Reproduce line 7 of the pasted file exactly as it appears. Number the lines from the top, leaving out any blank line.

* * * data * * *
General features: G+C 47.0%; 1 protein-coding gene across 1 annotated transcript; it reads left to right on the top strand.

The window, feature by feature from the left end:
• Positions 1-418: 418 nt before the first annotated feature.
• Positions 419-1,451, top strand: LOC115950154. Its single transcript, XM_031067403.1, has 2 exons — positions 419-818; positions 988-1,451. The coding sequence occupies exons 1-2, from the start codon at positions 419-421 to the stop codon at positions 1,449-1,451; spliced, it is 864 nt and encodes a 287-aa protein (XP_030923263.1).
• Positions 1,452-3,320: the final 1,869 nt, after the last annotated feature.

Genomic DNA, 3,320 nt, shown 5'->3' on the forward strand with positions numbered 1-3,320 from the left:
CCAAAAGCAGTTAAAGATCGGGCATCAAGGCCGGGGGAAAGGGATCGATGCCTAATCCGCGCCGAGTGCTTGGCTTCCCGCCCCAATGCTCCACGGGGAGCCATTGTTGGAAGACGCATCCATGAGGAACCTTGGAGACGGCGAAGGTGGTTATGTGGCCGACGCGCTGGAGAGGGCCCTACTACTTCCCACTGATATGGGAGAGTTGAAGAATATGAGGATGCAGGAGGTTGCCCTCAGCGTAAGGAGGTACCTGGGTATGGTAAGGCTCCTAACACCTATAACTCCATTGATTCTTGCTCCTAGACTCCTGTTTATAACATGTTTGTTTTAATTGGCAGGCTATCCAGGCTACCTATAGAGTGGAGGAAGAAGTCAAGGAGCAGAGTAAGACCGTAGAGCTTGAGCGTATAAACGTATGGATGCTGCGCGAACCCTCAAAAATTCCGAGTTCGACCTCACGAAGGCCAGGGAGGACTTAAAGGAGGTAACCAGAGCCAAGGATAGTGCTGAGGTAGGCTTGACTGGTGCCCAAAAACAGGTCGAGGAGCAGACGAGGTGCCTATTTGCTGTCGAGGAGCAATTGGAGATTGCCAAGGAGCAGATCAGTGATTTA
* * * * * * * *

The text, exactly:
CCAAAAGCAGTTAAAGATCGGGCATCAAGGCCGGGGGAAAGGGATCGATGCCTAATCCGCGCCGAGTGCTTGGCTTCCCGCCCCAATGCTCCACGGGGAGCCATTGTTGGAAGACGCATCCATGAGGAACCTTGGAGACGGCGAAGGTGGTTATGTGGCCGACGCGCTGGAGAGGGCCCTACTACTTCCCACTGATATGGGAGAGTTGAAGAATATGAGGATGCAGGAGGTTGCCCTCAGCGTAAGGAGGTACCTGGGTATGGTAAGGCTCCTAACACCTATAACTCCATTGATTCTTGCTCCTAGACTCCTGTTTATAACATGTTTGTTTTAATTGGCAGGCTATCCAGGCTACCTATAGAGTGGAGGAAGAAGTCAAGGAGCAGAGTAAGACCGTAGAGCTTGAGCGTATAAACGTATGGATGCTGCGCGAACCCTCAAAAATTCCGAGTTCGACCTCACGAAGGCCAGGGAGGACTTAAAGGAGGTAACCAGAGCCAAGGATAGTGCTGAGGTAGGCTTGACTGGTGCCCAAAAACAGGTCGAGGAGCAGACGAGGTGCCTATTTGCTGTCGAGGAGCAATTGGAGATTGCCAAGGAGCAGATCAGTGATTTA